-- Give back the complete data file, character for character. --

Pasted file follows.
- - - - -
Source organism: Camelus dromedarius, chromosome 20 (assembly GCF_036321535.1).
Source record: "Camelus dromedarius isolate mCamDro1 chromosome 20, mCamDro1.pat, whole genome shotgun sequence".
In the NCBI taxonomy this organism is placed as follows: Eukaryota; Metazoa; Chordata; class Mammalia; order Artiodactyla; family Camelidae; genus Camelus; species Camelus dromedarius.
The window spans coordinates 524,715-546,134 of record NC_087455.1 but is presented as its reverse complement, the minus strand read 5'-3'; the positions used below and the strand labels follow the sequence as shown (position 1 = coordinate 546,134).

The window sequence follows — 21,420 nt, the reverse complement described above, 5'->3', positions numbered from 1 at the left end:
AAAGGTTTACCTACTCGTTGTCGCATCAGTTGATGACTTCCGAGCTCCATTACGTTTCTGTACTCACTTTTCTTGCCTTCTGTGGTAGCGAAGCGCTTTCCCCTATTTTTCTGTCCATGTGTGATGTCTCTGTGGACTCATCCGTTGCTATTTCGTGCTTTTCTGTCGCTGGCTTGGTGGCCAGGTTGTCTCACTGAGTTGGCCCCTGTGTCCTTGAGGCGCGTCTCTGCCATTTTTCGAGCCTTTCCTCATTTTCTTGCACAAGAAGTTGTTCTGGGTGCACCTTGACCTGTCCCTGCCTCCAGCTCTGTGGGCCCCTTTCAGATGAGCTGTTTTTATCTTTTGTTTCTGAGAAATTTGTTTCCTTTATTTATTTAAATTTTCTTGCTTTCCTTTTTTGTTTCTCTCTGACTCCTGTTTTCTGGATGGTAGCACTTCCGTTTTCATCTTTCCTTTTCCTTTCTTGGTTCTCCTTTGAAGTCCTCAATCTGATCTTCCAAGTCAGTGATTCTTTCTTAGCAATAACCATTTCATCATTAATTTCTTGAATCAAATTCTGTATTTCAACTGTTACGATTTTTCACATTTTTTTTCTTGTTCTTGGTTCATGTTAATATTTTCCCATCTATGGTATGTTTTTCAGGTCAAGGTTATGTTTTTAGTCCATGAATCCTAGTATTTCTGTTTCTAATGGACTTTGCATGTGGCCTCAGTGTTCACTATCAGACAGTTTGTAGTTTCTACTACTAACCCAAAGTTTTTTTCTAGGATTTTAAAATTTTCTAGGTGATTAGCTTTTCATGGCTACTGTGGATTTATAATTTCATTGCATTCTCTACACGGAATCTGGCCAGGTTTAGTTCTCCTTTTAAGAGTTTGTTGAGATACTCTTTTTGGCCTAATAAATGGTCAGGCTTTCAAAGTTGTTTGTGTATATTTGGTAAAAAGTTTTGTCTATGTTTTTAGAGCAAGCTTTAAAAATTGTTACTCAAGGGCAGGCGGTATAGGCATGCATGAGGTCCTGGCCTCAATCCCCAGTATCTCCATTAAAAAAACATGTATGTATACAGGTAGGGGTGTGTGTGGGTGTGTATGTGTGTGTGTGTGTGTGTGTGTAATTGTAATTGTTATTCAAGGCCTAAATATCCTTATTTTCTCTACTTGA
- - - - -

Source organism: Camelus dromedarius, chromosome 20 (assembly GCF_036321535.1).
Source record: "Camelus dromedarius isolate mCamDro1 chromosome 20, mCamDro1.pat, whole genome shotgun sequence".
In the NCBI taxonomy this organism is placed as follows: Eukaryota; Metazoa; Chordata; class Mammalia; order Artiodactyla; family Camelidae; genus Camelus; species Camelus dromedarius.
The window spans coordinates 524,715-546,134 of record NC_087455.1 but is presented as its reverse complement, the minus strand read 5'-3'; the positions used below and the strand labels follow the sequence as shown (position 1 = coordinate 546,134).

The window sequence follows — 21,420 nt, the reverse complement described above, 5'->3', positions numbered from 1 at the left end:
AAAGGTTTACCTACTCGTTGTCGCATCAGTTGATGACTTCCGAGCTCCATTACGTTTCTGTACTCACTTTTCTTGCCTTCTGTGGTAGCGAAGCGCTTTCCCCTATTTTTCTGTCCATGTGTGATGTCTCTGTGGACTCATCCGTTGCTATTTCGTGCTTTTCTGTCGCTGGCTTGGTGGCCAGGTTGTCTCACTGAGTTGGCCCCTGTGTCCTTGAGGCGCGTCTCTGCCATTTTTCGAGCCTTTCCTCATTTTCTTGCACAAGAAGTTGTTCTGGGTGCACCTTGACCTGTCCCTGCCTCCAGCTCTGTGGGCCCCTTTCAGATGAGCTGTTTTTATCTTTTGTTTCTGAGAAATTTGTTTCCTTTATTTATTTAAATTTTCTTGCTTTCCTTTTTTGTTTCTCTCTGACTCCTGTTTTCTGGATGGTAGCACTTCCGTTTTCATCTTTCCTTTTCCTTTCTTGGTTCTCCTTTGAAGTCCTCAATCTGATCTTCCAAGTCAGTGATTCTTTCTTAGCAATAACCATTTCATCATTAATTTCTTGAATCAAATTCTGTATTTCAACTGTTACGATTTTTCACATTTTTTTTCTTGTTCTTGGTTCATGTTAATATTTTCCCATCTATGGTATGTTTTTCAGGTCAAGGTTATGTTTTTAGTCCATGAATCCTAGTATTTCTGTTTCTAATGGACTTTGCATGTGGCCTCAGTGTTCACTATCAGACAGTTTGTAGTTTCTACTACTAACCCAAAGTTTTTTTCTAGGATTTTAAAATTTTCTAGGTGATTAGCTTTTCATGGCTACTGTGGATTTATAATTTCATTGCATTCTCTACACGGAATCTGGCCAGGTTTAGTTCTCCTTTTAAGAGTTTGTTGAGATACTCTTTTTGGCCTAATAAATGGTCAGGCTTTCAAAGTTGTTTGTGTATATTTGGTAAAAAGTTTTGTCTATGTTTTTAGAGCAAGCTTTAAAAATTGTTACTCAAGGGCAGGCGGTATAGGCATGCATGAGGTCCTGGCCTCAATCCCCAGTATCTCCATTAAAAAAACATGTATGTATACAGGTAGGGGTGTGTGTGGGTGTGTATGTGTGTGTGTGTGTGTGTGTGTAATTGTAATTGTTATTCAAGGCCTAAATATCCTTATTTTCTCTACTTGA